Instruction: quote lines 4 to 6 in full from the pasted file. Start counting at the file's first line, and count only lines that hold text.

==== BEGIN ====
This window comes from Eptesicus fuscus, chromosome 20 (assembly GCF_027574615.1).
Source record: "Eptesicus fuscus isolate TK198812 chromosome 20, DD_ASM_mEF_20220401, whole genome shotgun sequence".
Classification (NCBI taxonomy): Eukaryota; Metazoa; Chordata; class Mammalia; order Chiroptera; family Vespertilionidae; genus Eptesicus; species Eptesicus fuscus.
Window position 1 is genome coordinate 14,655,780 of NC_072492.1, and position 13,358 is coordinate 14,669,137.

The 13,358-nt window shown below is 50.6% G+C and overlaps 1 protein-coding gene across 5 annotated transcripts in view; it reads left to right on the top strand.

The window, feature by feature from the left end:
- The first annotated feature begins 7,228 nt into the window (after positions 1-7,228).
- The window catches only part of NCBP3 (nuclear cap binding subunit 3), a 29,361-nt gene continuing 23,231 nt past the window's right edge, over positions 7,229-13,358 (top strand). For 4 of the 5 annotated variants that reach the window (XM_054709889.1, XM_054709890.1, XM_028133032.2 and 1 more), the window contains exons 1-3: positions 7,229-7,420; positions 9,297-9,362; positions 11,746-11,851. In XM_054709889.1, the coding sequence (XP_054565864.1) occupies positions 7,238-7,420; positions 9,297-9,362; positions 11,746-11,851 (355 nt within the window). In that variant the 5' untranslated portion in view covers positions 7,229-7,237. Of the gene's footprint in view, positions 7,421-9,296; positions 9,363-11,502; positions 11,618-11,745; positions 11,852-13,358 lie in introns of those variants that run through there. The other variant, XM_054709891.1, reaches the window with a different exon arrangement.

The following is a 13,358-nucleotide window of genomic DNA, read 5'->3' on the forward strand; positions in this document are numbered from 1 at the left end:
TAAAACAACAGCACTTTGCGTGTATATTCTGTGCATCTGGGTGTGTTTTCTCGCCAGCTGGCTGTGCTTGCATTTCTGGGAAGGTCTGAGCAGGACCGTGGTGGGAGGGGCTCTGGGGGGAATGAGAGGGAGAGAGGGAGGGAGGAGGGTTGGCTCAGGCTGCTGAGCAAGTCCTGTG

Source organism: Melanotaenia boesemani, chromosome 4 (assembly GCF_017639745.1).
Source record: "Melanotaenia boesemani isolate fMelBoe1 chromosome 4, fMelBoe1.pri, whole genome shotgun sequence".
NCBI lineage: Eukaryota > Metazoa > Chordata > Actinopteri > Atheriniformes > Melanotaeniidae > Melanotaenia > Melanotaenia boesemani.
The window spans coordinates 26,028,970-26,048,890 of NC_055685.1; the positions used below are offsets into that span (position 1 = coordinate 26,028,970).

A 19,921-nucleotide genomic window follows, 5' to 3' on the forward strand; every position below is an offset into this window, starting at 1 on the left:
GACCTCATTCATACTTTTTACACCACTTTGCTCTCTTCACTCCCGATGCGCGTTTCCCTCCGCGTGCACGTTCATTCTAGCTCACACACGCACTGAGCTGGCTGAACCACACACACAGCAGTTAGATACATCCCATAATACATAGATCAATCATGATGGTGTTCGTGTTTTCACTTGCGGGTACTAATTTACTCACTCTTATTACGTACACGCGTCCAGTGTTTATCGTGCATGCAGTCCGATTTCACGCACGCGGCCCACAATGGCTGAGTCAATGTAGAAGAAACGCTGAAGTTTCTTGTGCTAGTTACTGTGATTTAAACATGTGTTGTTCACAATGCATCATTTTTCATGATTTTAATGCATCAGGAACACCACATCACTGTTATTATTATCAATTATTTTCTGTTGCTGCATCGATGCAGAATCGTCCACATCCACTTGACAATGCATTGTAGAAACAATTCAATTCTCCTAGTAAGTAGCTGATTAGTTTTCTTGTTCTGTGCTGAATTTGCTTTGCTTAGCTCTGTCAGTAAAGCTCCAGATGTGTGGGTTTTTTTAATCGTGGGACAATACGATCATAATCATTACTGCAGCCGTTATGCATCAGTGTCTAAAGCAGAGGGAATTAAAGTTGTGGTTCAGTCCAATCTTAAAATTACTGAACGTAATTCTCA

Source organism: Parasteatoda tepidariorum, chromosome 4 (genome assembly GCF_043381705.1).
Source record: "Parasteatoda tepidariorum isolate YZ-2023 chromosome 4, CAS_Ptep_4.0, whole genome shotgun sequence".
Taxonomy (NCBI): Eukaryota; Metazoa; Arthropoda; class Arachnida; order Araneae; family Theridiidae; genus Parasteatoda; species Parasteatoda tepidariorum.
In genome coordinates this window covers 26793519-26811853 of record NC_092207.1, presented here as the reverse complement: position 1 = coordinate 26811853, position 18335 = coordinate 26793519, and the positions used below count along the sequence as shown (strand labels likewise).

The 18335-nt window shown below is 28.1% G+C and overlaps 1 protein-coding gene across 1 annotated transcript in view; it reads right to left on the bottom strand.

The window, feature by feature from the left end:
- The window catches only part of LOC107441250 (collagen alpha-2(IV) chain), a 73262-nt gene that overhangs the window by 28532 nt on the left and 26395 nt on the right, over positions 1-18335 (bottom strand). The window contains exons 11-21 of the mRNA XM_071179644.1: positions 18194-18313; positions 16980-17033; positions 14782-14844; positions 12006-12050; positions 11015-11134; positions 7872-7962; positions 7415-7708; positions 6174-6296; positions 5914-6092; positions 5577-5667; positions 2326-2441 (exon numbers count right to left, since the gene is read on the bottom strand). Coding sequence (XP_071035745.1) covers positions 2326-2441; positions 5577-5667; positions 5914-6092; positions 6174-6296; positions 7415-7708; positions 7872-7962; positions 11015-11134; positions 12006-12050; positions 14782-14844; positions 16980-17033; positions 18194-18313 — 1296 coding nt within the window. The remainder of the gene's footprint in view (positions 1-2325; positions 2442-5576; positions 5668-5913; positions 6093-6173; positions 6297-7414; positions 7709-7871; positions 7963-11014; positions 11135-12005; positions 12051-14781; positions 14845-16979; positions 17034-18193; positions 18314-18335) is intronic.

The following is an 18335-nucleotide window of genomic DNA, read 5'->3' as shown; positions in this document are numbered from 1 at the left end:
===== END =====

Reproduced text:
Window position 1 is genome coordinate 14,655,780 of NC_072492.1, and position 13,358 is coordinate 14,669,137.

The 13,358-nt window shown below is 50.6% G+C and overlaps 1 protein-coding gene across 5 annotated transcripts in view; it reads left to right on the top strand.

The window, feature by feature from the left end: